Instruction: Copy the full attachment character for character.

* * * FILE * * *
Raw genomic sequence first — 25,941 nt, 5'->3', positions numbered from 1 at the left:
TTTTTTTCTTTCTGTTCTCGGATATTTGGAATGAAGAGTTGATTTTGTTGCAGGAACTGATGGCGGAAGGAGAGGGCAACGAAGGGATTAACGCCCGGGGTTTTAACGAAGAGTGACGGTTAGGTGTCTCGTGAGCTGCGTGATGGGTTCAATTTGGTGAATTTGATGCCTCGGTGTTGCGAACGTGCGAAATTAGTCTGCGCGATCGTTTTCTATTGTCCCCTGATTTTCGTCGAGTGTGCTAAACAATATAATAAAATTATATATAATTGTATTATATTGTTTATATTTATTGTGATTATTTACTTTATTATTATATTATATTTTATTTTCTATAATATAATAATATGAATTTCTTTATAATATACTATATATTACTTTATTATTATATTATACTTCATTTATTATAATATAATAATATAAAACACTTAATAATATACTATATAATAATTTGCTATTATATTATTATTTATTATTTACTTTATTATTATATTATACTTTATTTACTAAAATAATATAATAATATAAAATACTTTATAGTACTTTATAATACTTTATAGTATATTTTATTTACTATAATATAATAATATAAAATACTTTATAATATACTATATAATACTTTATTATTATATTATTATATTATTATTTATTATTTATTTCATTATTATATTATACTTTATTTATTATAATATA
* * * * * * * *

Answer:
Raw genomic sequence first — 25,941 nt, 5'->3', positions numbered from 1 at the left:
TTTTTTTCTTTCTGTTCTCGGATATTTGGAATGAAGAGTTGATTTTGTTGCAGGAACTGATGGCGGAAGGAGAGGGCAACGAAGGGATTAACGCCCGGGGTTTTAACGAAGAGTGACGGTTAGGTGTCTCGTGAGCTGCGTGATGGGTTCAATTTGGTGAATTTGATGCCTCGGTGTTGCGAACGTGCGAAATTAGTCTGCGCGATCGTTTTCTATTGTCCCCTGATTTTCGTCGAGTGTGCTAAACAATATAATAAAATTATATATAATTGTATTATATTGTTTATATTTATTGTGATTATTTACTTTATTATTATATTATATTTTATTTTCTATAATATAATAATATGAATTTCTTTATAATATACTATATATTACTTTATTATTATATTATACTTCATTTATTATAATATAATAATATAAAACACTTAATAATATACTATATAATAATTTGCTATTATATTATTATTTATTATTTACTTTATTATTATATTATACTTTATTTACTAAAATAATATAATAATATAAAATACTTTATAGTACTTTATAATACTTTATAGTATATTTTATTTACTATAATATAATAATATAAAATACTTTATAATATACTATATAATACTTTATTATTATATTATTATATTATTATTTATTATTTATTTCATTATTATATTATACTTTATTTATTATAATATA